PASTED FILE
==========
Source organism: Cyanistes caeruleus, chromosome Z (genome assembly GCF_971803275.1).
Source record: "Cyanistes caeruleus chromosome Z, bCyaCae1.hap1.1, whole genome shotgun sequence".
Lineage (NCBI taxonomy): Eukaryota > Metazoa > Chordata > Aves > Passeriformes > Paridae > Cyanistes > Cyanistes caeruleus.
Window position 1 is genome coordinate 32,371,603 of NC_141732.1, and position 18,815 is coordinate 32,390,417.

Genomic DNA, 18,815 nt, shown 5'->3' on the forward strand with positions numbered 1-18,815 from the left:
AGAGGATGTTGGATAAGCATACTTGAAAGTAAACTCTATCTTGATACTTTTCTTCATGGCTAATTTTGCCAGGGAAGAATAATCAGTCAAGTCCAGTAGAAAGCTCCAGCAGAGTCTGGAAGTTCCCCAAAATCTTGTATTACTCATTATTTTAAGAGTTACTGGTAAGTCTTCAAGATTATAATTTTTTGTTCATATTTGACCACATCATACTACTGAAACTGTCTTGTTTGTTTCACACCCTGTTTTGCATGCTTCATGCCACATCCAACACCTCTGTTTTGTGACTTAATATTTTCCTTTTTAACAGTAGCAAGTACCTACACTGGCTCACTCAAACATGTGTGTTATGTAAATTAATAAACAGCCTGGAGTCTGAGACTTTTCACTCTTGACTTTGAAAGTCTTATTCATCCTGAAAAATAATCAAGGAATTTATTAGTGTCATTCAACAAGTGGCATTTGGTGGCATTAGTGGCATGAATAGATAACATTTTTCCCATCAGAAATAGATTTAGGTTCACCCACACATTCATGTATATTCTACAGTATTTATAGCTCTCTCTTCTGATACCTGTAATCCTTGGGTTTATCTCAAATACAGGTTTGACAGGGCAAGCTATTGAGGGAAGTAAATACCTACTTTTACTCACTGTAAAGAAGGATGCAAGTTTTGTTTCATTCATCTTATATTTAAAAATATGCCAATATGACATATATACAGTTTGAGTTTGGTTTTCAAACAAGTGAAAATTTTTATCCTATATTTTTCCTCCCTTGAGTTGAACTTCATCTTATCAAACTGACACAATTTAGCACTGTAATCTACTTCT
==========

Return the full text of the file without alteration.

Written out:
Source organism: Cyanistes caeruleus, chromosome Z (genome assembly GCF_971803275.1).
Source record: "Cyanistes caeruleus chromosome Z, bCyaCae1.hap1.1, whole genome shotgun sequence".
Lineage (NCBI taxonomy): Eukaryota > Metazoa > Chordata > Aves > Passeriformes > Paridae > Cyanistes > Cyanistes caeruleus.
Window position 1 is genome coordinate 32,371,603 of NC_141732.1, and position 18,815 is coordinate 32,390,417.

Genomic DNA, 18,815 nt, shown 5'->3' on the forward strand with positions numbered 1-18,815 from the left:
AGAGGATGTTGGATAAGCATACTTGAAAGTAAACTCTATCTTGATACTTTTCTTCATGGCTAATTTTGCCAGGGAAGAATAATCAGTCAAGTCCAGTAGAAAGCTCCAGCAGAGTCTGGAAGTTCCCCAAAATCTTGTATTACTCATTATTTTAAGAGTTACTGGTAAGTCTTCAAGATTATAATTTTTTGTTCATATTTGACCACATCATACTACTGAAACTGTCTTGTTTGTTTCACACCCTGTTTTGCATGCTTCATGCCACATCCAACACCTCTGTTTTGTGACTTAATATTTTCCTTTTTAACAGTAGCAAGTACCTACACTGGCTCACTCAAACATGTGTGTTATGTAAATTAATAAACAGCCTGGAGTCTGAGACTTTTCACTCTTGACTTTGAAAGTCTTATTCATCCTGAAAAATAATCAAGGAATTTATTAGTGTCATTCAACAAGTGGCATTTGGTGGCATTAGTGGCATGAATAGATAACATTTTTCCCATCAGAAATAGATTTAGGTTCACCCACACATTCATGTATATTCTACAGTATTTATAGCTCTCTCTTCTGATACCTGTAATCCTTGGGTTTATCTCAAATACAGGTTTGACAGGGCAAGCTATTGAGGGAAGTAAATACCTACTTTTACTCACTGTAAAGAAGGATGCAAGTTTTGTTTCATTCATCTTATATTTAAAAATATGCCAATATGACATATATACAGTTTGAGTTTGGTTTTCAAACAAGTGAAAATTTTTATCCTATATTTTTCCTCCCTTGAGTTGAACTTCATCTTATCAAACTGACACAATTTAGCACTGTAATCTACTTCT